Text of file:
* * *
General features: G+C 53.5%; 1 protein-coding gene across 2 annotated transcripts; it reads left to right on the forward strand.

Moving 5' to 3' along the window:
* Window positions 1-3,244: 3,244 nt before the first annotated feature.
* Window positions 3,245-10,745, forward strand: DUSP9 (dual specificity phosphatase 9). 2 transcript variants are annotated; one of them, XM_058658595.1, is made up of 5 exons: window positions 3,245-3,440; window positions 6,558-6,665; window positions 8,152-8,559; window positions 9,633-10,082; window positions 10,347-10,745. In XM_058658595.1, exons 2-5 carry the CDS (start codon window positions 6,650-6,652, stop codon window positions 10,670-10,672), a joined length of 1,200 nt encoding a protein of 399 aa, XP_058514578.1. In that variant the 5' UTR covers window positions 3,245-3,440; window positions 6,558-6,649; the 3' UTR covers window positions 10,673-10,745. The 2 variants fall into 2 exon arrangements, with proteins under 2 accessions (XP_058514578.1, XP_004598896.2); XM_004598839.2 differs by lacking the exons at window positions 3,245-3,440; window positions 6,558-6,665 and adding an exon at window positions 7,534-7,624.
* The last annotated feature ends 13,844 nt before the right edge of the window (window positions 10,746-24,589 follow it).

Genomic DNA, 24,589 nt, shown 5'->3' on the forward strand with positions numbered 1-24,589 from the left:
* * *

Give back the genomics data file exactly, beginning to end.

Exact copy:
General features: G+C 53.5%; 1 protein-coding gene across 2 annotated transcripts; it reads left to right on the forward strand.

Moving 5' to 3' along the window:
* Window positions 1-3,244: 3,244 nt before the first annotated feature.
* Window positions 3,245-10,745, forward strand: DUSP9 (dual specificity phosphatase 9). 2 transcript variants are annotated; one of them, XM_058658595.1, is made up of 5 exons: window positions 3,245-3,440; window positions 6,558-6,665; window positions 8,152-8,559; window positions 9,633-10,082; window positions 10,347-10,745. In XM_058658595.1, exons 2-5 carry the CDS (start codon window positions 6,650-6,652, stop codon window positions 10,670-10,672), a joined length of 1,200 nt encoding a protein of 399 aa, XP_058514578.1. In that variant the 5' UTR covers window positions 3,245-3,440; window positions 6,558-6,649; the 3' UTR covers window positions 10,673-10,745. The 2 variants fall into 2 exon arrangements, with proteins under 2 accessions (XP_058514578.1, XP_004598896.2); XM_004598839.2 differs by lacking the exons at window positions 3,245-3,440; window positions 6,558-6,665 and adding an exon at window positions 7,534-7,624.
* The last annotated feature ends 13,844 nt before the right edge of the window (window positions 10,746-24,589 follow it).

Genomic DNA, 24,589 nt, shown 5'->3' on the forward strand with positions numbered 1-24,589 from the left: